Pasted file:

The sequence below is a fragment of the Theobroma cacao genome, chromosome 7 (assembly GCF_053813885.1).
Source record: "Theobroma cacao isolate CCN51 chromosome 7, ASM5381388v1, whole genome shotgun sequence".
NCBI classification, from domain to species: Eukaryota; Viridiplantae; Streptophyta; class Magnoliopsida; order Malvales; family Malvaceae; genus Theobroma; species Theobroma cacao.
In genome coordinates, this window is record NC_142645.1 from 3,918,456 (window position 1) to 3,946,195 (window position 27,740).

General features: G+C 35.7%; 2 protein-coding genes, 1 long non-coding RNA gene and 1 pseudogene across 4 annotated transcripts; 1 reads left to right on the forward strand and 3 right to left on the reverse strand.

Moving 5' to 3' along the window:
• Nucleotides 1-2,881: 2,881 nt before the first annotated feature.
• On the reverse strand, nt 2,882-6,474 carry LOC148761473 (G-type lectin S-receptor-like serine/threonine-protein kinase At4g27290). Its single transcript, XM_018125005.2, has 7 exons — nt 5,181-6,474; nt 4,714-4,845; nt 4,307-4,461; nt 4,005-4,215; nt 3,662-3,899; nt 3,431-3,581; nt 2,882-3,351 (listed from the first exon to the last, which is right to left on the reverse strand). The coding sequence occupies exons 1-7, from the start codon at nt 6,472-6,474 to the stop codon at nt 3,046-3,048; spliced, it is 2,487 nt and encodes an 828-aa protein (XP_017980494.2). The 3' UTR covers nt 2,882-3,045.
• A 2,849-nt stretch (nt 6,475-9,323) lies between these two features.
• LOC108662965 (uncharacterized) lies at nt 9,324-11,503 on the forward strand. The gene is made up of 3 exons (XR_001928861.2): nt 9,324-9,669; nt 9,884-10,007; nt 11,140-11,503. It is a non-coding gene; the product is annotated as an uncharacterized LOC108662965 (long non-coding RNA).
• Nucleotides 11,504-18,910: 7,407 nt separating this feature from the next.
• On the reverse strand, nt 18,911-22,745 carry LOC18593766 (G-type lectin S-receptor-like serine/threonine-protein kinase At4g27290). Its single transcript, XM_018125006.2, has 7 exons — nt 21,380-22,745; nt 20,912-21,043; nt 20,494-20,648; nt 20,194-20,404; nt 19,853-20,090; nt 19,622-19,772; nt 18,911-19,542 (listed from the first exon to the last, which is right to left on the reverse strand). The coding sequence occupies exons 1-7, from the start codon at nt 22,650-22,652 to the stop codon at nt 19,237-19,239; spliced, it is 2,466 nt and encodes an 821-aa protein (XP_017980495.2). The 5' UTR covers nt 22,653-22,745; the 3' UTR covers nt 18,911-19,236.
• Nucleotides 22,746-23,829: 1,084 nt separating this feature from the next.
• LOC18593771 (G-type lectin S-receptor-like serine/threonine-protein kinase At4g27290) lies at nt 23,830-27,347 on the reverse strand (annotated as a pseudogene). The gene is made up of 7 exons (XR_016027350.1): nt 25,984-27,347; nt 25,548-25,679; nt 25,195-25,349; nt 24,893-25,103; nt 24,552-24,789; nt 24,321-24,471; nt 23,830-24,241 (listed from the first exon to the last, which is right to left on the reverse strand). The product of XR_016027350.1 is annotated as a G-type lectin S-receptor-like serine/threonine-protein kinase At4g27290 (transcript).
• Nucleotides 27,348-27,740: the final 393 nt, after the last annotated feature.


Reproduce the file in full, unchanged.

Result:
The sequence below is a fragment of the Theobroma cacao genome, chromosome 7 (assembly GCF_053813885.1).
Source record: "Theobroma cacao isolate CCN51 chromosome 7, ASM5381388v1, whole genome shotgun sequence".
NCBI classification, from domain to species: Eukaryota; Viridiplantae; Streptophyta; class Magnoliopsida; order Malvales; family Malvaceae; genus Theobroma; species Theobroma cacao.
In genome coordinates, this window is record NC_142645.1 from 3,918,456 (window position 1) to 3,946,195 (window position 27,740).

General features: G+C 35.7%; 2 protein-coding genes, 1 long non-coding RNA gene and 1 pseudogene across 4 annotated transcripts; 1 reads left to right on the forward strand and 3 right to left on the reverse strand.

Moving 5' to 3' along the window:
• Nucleotides 1-2,881: 2,881 nt before the first annotated feature.
• On the reverse strand, nt 2,882-6,474 carry LOC148761473 (G-type lectin S-receptor-like serine/threonine-protein kinase At4g27290). Its single transcript, XM_018125005.2, has 7 exons — nt 5,181-6,474; nt 4,714-4,845; nt 4,307-4,461; nt 4,005-4,215; nt 3,662-3,899; nt 3,431-3,581; nt 2,882-3,351 (listed from the first exon to the last, which is right to left on the reverse strand). The coding sequence occupies exons 1-7, from the start codon at nt 6,472-6,474 to the stop codon at nt 3,046-3,048; spliced, it is 2,487 nt and encodes an 828-aa protein (XP_017980494.2). The 3' UTR covers nt 2,882-3,045.
• A 2,849-nt stretch (nt 6,475-9,323) lies between these two features.
• LOC108662965 (uncharacterized) lies at nt 9,324-11,503 on the forward strand. The gene is made up of 3 exons (XR_001928861.2): nt 9,324-9,669; nt 9,884-10,007; nt 11,140-11,503. It is a non-coding gene; the product is annotated as an uncharacterized LOC108662965 (long non-coding RNA).
• Nucleotides 11,504-18,910: 7,407 nt separating this feature from the next.
• On the reverse strand, nt 18,911-22,745 carry LOC18593766 (G-type lectin S-receptor-like serine/threonine-protein kinase At4g27290). Its single transcript, XM_018125006.2, has 7 exons — nt 21,380-22,745; nt 20,912-21,043; nt 20,494-20,648; nt 20,194-20,404; nt 19,853-20,090; nt 19,622-19,772; nt 18,911-19,542 (listed from the first exon to the last, which is right to left on the reverse strand). The coding sequence occupies exons 1-7, from the start codon at nt 22,650-22,652 to the stop codon at nt 19,237-19,239; spliced, it is 2,466 nt and encodes an 821-aa protein (XP_017980495.2). The 5' UTR covers nt 22,653-22,745; the 3' UTR covers nt 18,911-19,236.
• Nucleotides 22,746-23,829: 1,084 nt separating this feature from the next.
• LOC18593771 (G-type lectin S-receptor-like serine/threonine-protein kinase At4g27290) lies at nt 23,830-27,347 on the reverse strand (annotated as a pseudogene). The gene is made up of 7 exons (XR_016027350.1): nt 25,984-27,347; nt 25,548-25,679; nt 25,195-25,349; nt 24,893-25,103; nt 24,552-24,789; nt 24,321-24,471; nt 23,830-24,241 (listed from the first exon to the last, which is right to left on the reverse strand). The product of XR_016027350.1 is annotated as a G-type lectin S-receptor-like serine/threonine-protein kinase At4g27290 (transcript).
• Nucleotides 27,348-27,740: the final 393 nt, after the last annotated feature.